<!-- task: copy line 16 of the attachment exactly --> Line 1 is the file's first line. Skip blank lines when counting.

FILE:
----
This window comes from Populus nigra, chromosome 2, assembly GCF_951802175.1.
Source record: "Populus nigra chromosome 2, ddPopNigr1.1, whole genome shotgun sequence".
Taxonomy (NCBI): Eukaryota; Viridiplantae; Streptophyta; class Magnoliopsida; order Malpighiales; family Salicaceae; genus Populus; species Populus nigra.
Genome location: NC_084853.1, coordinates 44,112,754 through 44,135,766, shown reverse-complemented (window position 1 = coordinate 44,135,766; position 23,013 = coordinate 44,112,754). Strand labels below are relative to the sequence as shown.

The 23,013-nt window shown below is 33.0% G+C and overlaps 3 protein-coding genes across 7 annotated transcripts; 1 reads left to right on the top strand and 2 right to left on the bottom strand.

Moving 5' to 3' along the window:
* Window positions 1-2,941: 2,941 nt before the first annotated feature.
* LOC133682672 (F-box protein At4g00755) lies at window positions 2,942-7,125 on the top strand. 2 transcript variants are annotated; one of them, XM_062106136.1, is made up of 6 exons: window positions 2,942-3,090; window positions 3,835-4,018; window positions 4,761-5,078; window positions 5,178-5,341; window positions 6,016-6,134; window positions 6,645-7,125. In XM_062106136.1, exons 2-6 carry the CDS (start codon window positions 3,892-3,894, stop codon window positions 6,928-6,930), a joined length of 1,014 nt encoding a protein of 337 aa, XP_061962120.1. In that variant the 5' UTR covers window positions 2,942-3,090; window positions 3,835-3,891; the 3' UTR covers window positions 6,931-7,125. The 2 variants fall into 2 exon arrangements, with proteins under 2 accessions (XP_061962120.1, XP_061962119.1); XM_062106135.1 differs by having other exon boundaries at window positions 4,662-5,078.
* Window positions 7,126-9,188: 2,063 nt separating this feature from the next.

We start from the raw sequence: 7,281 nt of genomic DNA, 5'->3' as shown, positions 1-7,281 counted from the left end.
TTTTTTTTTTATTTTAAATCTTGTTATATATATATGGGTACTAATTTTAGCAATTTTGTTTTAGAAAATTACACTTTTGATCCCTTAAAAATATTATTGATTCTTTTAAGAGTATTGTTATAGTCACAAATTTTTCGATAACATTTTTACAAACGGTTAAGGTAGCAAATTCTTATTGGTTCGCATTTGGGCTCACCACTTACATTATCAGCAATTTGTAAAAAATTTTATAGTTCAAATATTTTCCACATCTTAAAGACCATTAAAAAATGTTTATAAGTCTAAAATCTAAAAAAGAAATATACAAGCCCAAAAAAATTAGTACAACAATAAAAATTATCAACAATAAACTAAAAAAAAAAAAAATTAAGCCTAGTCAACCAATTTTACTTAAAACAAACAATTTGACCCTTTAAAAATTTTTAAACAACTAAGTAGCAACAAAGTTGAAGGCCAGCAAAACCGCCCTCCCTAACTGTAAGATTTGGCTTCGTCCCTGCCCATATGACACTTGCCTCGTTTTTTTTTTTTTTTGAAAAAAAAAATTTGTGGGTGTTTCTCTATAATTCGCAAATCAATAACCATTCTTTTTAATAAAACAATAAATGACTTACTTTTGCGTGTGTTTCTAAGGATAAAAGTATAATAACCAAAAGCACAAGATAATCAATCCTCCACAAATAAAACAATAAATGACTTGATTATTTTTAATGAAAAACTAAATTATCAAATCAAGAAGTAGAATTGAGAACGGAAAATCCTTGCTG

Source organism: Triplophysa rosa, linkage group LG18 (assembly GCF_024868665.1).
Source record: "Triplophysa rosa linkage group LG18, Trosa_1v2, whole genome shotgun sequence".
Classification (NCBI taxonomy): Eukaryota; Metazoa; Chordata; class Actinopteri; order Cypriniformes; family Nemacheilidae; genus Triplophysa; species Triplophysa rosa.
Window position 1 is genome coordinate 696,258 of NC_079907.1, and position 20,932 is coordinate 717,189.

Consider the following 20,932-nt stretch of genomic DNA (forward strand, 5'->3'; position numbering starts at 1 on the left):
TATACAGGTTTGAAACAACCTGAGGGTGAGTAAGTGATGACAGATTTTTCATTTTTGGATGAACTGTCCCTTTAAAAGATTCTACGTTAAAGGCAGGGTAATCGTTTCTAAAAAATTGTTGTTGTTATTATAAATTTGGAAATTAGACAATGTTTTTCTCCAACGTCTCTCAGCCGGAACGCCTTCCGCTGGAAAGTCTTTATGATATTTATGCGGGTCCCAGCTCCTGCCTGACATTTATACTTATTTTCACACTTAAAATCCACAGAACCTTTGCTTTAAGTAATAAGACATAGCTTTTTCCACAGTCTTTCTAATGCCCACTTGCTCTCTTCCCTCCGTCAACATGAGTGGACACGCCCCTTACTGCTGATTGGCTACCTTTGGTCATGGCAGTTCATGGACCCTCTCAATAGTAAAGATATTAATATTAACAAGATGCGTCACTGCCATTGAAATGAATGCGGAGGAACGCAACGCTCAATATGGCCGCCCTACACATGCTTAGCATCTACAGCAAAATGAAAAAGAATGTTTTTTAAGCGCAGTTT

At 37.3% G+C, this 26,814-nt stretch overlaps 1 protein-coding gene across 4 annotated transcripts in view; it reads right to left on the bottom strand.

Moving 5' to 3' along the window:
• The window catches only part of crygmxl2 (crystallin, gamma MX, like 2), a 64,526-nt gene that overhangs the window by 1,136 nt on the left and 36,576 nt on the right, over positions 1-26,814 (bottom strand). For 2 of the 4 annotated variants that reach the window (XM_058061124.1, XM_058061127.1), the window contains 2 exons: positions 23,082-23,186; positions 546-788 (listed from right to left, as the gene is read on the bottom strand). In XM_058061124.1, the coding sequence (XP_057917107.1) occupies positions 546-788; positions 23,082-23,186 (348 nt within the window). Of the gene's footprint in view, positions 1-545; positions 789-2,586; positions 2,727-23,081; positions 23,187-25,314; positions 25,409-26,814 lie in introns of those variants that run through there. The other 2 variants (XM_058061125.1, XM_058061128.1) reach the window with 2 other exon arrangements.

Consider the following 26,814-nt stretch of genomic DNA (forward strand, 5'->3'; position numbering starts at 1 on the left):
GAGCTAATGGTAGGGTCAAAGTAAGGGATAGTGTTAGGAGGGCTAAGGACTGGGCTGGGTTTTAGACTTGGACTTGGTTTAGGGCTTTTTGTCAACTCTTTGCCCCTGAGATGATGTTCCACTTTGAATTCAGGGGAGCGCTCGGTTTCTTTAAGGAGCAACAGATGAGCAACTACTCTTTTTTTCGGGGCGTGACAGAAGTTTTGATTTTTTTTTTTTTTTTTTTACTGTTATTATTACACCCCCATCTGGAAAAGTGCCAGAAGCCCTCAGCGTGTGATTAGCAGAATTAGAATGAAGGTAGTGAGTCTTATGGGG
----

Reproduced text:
Consider the following 20,932-nt stretch of genomic DNA (forward strand, 5'->3'; position numbering starts at 1 on the left):